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Who Will be the Next Secretary of the Department of Homeland Security?

President Trump’s decision on who to nominate for next Secretary of the Department of Homeland Security will be crucial.

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Having secured the resignation of pro-mass migration and open borders incumbent Kristjen Nielsen as DHS Secretary, President Donald Trump now stands at a crucial point in executing the ‘America First’ vision of immigration policy he campaigned on in 2016.

Personnel is policy, and it’s absolutely essential that President Trump nominate a candidate for the office that shares his immigration policy views. The Secretary of the Department of Homeland Security has wide powers over federal immigration policy. Under Nielson, the Department failed to deter record-setting levels of illegal migration across the southern border.

Here’s a look at four potential candidates for President Trump to nominate to the position.

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Kris Kobach

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Kobach is a former Kansas Secretary of State known for advancing bold new ideas to fight back against the illegal immigration epidemic. He’s been mentioned as a potential candidate for an entirely new ‘immigration czar’ position proposed within the Trump administration, thus making him a strong possibility for the DHS vacancy. Kobach has already been brought up as the most obvious slam dunk choice for the President to nominate.

Lee Francis Cissna

Cissna currently serves in the Trump administration as the Director of United States Citizenship and and Immigration Services, a subdivision of DHS. He’s been referred to as one of the few high-level Trump administration officials actively working to advance the ball on the President’s America First immigration agenda, and would potentially be capable of entering the role of DHS Secretary with a familiarity in working within the current federal bureaucratic structure.

Stephen Miller

Miller is a White House Policy Advisor known for his persistence in pushing President Trump to fulfill his pro-American immigration policy promises. He’s been able to outlast other immigration patriots within the White House such as Stephen Bannon, and has become a target of hatred from the progressive left for his drive to implement immigration restrictionism. Miller would possibly be more difficult to confirm in the U.S Senate than some of the other candidates, but has shown a propensity to advance the ball on America First immigration policy even when it’s personally inconvenient. If he left the White House to take the DHS role, it would potentially leave a gaping hole for immigration patriots close the President, but it could be worth the sacrifice.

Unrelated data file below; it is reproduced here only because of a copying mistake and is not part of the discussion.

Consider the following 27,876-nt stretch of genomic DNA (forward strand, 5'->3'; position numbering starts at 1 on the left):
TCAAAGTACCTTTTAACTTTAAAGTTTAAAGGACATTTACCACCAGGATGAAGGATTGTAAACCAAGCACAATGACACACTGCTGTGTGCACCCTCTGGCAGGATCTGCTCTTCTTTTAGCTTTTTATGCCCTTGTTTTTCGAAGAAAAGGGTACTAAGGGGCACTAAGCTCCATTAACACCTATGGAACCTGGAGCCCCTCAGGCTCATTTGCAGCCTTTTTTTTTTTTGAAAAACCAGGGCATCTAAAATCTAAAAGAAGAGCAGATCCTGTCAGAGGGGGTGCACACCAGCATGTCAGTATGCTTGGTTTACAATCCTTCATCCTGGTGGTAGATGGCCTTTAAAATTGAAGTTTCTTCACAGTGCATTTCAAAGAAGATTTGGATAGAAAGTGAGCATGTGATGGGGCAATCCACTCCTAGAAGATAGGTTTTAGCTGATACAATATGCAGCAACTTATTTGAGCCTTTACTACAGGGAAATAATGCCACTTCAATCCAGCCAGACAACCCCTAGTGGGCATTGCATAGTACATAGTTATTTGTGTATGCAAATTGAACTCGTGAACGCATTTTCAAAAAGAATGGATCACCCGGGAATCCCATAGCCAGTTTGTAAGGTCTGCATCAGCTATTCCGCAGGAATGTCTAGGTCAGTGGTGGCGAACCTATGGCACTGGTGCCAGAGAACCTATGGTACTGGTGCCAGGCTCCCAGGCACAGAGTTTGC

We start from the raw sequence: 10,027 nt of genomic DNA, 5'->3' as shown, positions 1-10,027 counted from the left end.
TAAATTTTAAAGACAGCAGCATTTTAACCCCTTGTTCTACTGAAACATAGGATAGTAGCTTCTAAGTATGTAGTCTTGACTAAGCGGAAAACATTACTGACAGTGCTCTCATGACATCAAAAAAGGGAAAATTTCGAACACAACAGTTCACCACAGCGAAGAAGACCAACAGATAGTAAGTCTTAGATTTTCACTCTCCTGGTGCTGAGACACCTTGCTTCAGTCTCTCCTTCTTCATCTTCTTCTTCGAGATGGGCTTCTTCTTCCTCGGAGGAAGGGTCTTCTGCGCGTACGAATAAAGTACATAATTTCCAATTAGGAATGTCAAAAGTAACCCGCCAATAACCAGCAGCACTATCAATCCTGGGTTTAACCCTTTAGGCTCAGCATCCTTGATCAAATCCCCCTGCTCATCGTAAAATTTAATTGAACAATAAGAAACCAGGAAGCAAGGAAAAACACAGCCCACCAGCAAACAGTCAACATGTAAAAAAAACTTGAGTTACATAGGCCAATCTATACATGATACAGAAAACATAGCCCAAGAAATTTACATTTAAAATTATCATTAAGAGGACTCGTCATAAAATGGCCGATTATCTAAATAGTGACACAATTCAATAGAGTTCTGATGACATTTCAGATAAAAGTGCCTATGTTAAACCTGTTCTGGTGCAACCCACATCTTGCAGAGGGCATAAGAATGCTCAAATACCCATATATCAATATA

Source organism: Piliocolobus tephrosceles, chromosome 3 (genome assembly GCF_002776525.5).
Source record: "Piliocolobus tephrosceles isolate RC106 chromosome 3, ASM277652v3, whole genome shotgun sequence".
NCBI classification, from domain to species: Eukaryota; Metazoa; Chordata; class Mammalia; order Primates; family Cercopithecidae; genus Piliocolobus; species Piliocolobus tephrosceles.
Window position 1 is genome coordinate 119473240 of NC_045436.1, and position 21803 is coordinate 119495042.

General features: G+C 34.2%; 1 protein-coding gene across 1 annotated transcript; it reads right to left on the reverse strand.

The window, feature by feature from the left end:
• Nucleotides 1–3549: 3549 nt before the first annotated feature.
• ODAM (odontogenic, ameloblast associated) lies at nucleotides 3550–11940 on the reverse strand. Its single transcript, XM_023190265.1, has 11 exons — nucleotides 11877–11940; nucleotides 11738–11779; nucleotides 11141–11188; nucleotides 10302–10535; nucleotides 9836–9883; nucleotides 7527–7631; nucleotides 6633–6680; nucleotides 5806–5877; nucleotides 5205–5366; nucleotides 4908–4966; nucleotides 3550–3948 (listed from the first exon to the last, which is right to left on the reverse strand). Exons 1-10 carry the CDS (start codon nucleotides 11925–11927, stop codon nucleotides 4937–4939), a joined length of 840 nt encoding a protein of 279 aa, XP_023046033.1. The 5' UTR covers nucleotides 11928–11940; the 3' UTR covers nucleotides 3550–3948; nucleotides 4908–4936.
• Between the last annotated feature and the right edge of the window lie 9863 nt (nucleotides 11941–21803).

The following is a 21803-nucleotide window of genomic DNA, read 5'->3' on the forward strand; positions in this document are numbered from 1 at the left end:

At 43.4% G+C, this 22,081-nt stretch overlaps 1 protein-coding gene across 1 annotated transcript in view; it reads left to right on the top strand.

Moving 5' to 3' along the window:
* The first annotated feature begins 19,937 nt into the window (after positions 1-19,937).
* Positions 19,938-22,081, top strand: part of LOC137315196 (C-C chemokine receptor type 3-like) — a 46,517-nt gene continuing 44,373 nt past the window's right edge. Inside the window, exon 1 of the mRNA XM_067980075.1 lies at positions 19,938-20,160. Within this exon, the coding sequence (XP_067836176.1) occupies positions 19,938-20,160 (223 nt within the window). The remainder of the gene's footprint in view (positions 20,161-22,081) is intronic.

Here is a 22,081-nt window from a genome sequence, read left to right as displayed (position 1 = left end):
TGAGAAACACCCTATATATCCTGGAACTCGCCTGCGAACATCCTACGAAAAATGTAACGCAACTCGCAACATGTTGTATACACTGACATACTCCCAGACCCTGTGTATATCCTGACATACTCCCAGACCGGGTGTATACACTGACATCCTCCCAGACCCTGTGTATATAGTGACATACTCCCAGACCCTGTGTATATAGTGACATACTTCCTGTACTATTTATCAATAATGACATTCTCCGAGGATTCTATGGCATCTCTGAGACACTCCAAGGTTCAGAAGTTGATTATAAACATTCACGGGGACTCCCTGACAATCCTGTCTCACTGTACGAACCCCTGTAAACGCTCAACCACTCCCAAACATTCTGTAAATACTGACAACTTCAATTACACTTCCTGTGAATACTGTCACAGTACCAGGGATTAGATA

Jeff Sessions

Sessions’ personal dispute with the President from his tenure as Attorney General is well-known. President Trump was rightly ticked off when Sessions allowed a now-discredited Russia witch hunt to get out of hand by unnecessarily recusing himself from legal oversight. However, it’s not entirely impossible that both Sessions and Trump could look beyond the feud to move forward on the immigration policies both have championed in the past, and Sessions was known for cracking down on sanctuary cities and human trafficking as Attorney General.

President Trump’s selection for DHS Secretary is absolutely essential towards executing his signature campaign policies. Following through on an effective candidate now could make the difference between delivering the immigration agenda Americans were promised in 2016, or more empty bureaucracy that immigration patriots came to expect from Nielsen’s tenure.

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Border Security

Gov. Ron DeSantis Puts Anti-E-Verify Republicans On Notice

Some Republicans want to water down the proposal.

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As a battle over a strong statewide E-Verify law heats up in Tallahassee, Florida Governor Rick DeSantis is cautioning Republicans who seek to neuter the law over the ire they’ll face from conservative voters.

Florida is set to pass a E-Verify law that will prevent businesses from hiring illegal immigrants as workers. Currently in the Florida Senate committee process, big business interests are seeking to institute special exemptions for industries that commonly hire illegals.

DeSantis is pushing back hard against the effort to put free passes in the legislation for the agricultural industry. Another area of contention is over the law’s enforcement mechanism. Elements seeking to neuter the Florida E-Verify system want employers to merely promise they aren’t hiring illegals, as opposed to making them definitively prove it.

DeSantis was clear about warning Republicans who try to neuter the e-Verify proposal when speaking to the press outside of the state capital on Wednesday.

DeSantis’ warning to Republicans who tacitly support giveaways of cheap labor and non-enforcement of immigration law should be taken seriously by any legislator who considers themselves a conservative, and relies upon a conservative constituency.

Senator Tom Lee, who represents Florida’s 20th district, is cautioning that Governor DeSantis could veto the entire bill and force lawmakers to start over if they stuff it full of exemptions for scofflaw big business interests. He says that the effort to make employers merely promise to hire illegals is no different than instituting an impotent “honor system.”

The law currently will mandate that businesses in Florida verify their employees’ legal status by July of 2022.

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